The appliance of non-science
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Aston Martin finally succeeded in winning the Le Mans 24-Hour Race, and the World Championship, in 1959, but to the huge disappointment of British fans David Brown immediately renounced sports-car racing in favour of Formula One, to develop the attractive DBR4 and DBR5 single-seaters which turned out to have already been rendered obsolete by the rear-engined Cooper-Climax. 1989 sees a double celebration, marking not only the thirtieth anniversary of Aston’s big day, a beacon which shines out in motoring history, but also the return of this famous marque to big-time sports-car racing and to the Sarthe.
The company has been through a number of financial crises since the glory days of the Fifties, several changes of management and a physical move from Feltham to Newport Pagnell, but enjoys greater stability today than at any time in its history. That is a tribute to the combined skills of Victor Gauntlett and his unusual Greek friends, George and Peter Livanos, who were prepared to spend whatever was necessary to keep the company alive in the early 1980s. Now Ford has a majority shareholding in Aston Martin Lagonda limited, but has adopted an enlightened “hands off” style of ownership. Gauntlett, a larger-than-life entrepreneurial businessman (but an Aston Martin enthusiast first) has kept the company afloat with his skills of leadership, and shipping-line owner George Livanos has actually agreed to underwrite Aston Martin’s return to big-time sports-car racing, a burning ambition of his son Peter.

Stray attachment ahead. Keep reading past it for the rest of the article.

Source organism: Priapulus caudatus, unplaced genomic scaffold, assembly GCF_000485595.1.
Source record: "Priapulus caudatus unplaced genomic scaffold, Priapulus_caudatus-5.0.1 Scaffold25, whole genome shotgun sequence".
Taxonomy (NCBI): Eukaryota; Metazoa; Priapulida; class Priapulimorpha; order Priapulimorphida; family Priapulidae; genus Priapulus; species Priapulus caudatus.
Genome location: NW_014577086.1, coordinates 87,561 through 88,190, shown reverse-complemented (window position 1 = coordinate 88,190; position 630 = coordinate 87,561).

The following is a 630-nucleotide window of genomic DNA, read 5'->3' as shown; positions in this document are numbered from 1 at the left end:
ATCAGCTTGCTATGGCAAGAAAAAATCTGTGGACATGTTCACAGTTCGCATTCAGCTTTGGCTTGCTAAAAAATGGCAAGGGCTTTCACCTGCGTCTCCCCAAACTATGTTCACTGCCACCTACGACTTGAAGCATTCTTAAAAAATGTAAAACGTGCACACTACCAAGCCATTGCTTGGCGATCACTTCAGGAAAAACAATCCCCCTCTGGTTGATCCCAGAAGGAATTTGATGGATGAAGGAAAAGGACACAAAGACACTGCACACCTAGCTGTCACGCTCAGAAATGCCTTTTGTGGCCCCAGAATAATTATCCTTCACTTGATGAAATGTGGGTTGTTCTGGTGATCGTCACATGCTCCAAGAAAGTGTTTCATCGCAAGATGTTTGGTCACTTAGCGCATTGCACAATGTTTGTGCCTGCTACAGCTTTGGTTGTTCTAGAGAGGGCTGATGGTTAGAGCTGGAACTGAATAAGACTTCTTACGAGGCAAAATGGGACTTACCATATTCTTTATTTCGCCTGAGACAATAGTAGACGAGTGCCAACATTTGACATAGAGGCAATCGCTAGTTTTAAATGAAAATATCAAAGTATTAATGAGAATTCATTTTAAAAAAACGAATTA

The new AMR-1 was due to make its debut at Dijon on May 21 and will therefore race for only the second time at Le Mans on June 10-11 it is far too soon to expect any sort of meaningful result, of course, but whatever happens Gauntlett, Peter Livanos and friends will be celebrating in some style in the company-owned enclosure at Tertre Rouge.
The AMR-1 is powered by a V8 engine originally designed by Tadek Marek and raced for the first time in the Team Surtees Lola T70s in 1967, making it just about as old as the Cosworth DFV.